This is in the rules on damage, and makes no specification as to PCs or NPCs.

Most DMs have a monster die the instant it drops to 0 hit points, rather than having it fall unconscious and make death saving throws.
Mighty villains and special nonplayer characters are common exceptions; the DM might have them fall unconscious and follow the same rules as player characters.

This is stated as a recommendation/observation, not a rule that NPCs don't follow the same rules PCs do.

So yes, you can stabilize a near-dead creature, as long as it hasn't died (maybe ask the DM to keep track of instant-death damage, and try the last NPC to fall, so it hasn't had time to make death saves).

\$\endgroup\$
4
\$\begingroup\$

Korvin! It's nice to see a fellow Playgrounder. :)

All previous answers are correct, but I would like to point out that the following rule does exist (PHB, p. 198):

When an attacker reduces a creature to 0 hit points with a melee attack, the attacker can knock the creature out. The attacker can make this choice the instant the damage is dealt. The creature falls unconscious and is stable.

As long as every killing blow is a melee attack, no creature must be killed.

\$\endgroup\$
  • 1
    \$\begingroup\$ Hi. :) This implies that if the killing blow was a spell attack, no such luck. Wonder if I should add that to the question, for clarification? \$\endgroup\$ – KorvinStarmast Jun 11 '15 at 14:40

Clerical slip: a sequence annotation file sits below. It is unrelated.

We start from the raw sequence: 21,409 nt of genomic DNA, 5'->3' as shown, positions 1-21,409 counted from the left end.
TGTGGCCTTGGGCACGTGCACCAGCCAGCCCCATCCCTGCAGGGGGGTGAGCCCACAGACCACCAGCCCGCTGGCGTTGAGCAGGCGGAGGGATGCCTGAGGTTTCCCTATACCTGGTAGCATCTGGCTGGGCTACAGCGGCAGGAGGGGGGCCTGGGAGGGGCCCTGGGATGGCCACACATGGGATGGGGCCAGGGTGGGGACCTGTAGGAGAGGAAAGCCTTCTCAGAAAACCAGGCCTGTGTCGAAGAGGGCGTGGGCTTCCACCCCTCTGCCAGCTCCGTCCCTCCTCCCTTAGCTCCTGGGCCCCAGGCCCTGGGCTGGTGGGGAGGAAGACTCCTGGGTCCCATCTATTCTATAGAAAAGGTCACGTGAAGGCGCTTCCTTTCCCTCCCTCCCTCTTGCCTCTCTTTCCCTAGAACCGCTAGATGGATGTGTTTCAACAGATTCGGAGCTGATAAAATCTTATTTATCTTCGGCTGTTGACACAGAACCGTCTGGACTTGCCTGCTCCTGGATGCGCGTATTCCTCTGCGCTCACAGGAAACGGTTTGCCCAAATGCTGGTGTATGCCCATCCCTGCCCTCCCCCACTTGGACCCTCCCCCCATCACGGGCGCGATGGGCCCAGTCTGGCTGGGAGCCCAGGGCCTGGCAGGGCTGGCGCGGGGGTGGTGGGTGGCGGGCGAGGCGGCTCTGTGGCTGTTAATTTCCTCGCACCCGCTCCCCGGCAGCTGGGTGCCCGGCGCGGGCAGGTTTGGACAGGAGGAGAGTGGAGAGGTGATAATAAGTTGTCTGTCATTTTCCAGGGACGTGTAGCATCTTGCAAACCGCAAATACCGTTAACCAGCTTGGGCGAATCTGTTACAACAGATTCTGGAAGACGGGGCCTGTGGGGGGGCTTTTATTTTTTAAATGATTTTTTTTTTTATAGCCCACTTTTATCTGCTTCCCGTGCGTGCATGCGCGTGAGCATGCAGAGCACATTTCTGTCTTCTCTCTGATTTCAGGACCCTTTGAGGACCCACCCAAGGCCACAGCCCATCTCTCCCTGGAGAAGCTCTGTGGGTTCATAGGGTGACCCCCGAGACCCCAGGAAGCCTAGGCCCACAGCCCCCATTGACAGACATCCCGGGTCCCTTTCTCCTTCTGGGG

0
\$\begingroup\$

If I recall, there is a provision in 5e that will allow for subduing an opponent. That said, I'm under the impression that monsters have the same rules for dying at 0 HP that PCs have. When they reach 0 HP, they have to make 3 saving throws against death before they fail 3. Mechanically, this is normally ignored for a number of reasons, mostly, IMHO, for player moral. I don't think that most players would be happy if every time they killed an Evil McNasty, I rolled saving throws for him and a Cleric stepped through a gateway and healed him, then the fight started over.

After saying all that, it boils down to the classical "Ask the DM". Is it possible? Sure. After you do it, what are you going to do with the critter after you bring him back and he answers your questions? Is he a prisoner? Do you kill him? How does that sit with your deities? Will that affect your Paladin? Are you going to domesticate him like the "Domesticate Owlbears" quest in "Lords of Waterdeep" (FWIW, that card makes me laugh every time it comes up)?

To be nit-picky, actions should have consequences and reviving a hobgoblin to ask him a question, then rekill him should have consequences too.

\$\endgroup\$
  • \$\begingroup\$ I never said we'd rekill him ... but you are right, in a game where alignment matters, consequences would surely follow. \$\endgroup\$ – KorvinStarmast Jun 2 '15 at 20:46

Your Answer

By clicking “Post Your Answer”, you agree to our terms of service, privacy policy and cookie policy

Not the answer you're looking for? Browse other questions tagged or ask your own question.